Section 1: Earth’s Interior
Geologists use two main types of evidence to learn about Earth’s interior. They use direct evidence from rock samples and indirect evidence from seismic waves. Holes are drilled deep inside Earth, bringing up rock samples that allow geologists to make inferences about conditions there. Indirect evidence from seismic waves also provides information about Earth’s interior. Seismic waves produced by earthquakes allow scientists to measure the speed in which they travel, giving clues to the structure of the planet.
There are three main layers of the Earth that vary greatly in size, composition, temperature, and pressure. First, the crust is the layer of solid rock that form’s the Earth’s outer “skin.” It includes both the dry land and the ocean floor. Oceanic crust consists mostly of rocks such as basalt. Continental crust, or the crust that forms the continents, consists mostly of granite.
The next layer is the mantle, which played a major role in the shaping of the Earth. It is a layer of solid, hot rock forty kilometers beneath the surface, and it is divided into layers. The lithosphere is the uppermost part of the mantle and the crust that forms a ridge layer about 100 kilometers thick. The asthenosphere is the softest part of the mantle below the lithosphere, which is hotter and under increased pressure. The lower mantle is made of solid material extending all the way to the Earth’s core.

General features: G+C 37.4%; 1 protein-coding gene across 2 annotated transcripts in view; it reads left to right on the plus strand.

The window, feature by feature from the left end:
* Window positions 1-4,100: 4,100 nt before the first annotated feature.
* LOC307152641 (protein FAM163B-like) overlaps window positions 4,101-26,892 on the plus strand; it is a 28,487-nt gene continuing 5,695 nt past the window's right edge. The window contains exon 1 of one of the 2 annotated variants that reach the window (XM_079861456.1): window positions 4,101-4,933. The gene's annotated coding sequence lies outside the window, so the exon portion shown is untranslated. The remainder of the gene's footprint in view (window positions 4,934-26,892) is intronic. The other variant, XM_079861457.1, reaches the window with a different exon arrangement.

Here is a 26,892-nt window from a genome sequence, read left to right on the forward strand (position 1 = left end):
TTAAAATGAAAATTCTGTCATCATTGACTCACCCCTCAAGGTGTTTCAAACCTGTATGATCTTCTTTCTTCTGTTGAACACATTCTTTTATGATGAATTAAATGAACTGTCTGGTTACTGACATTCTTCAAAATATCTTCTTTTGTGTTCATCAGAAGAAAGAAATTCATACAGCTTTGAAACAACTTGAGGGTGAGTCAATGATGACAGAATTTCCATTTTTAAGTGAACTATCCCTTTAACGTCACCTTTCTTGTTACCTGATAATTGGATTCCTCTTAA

The final layer is the core, which is made mostly of the metals iron and nickel. It consists of two parts. The outer core is the layer of molten metal that surrounds the inner core. The inner core is a dense ball of solid metal. Movement of the liquid outer core creates the Earth’s magnetic field.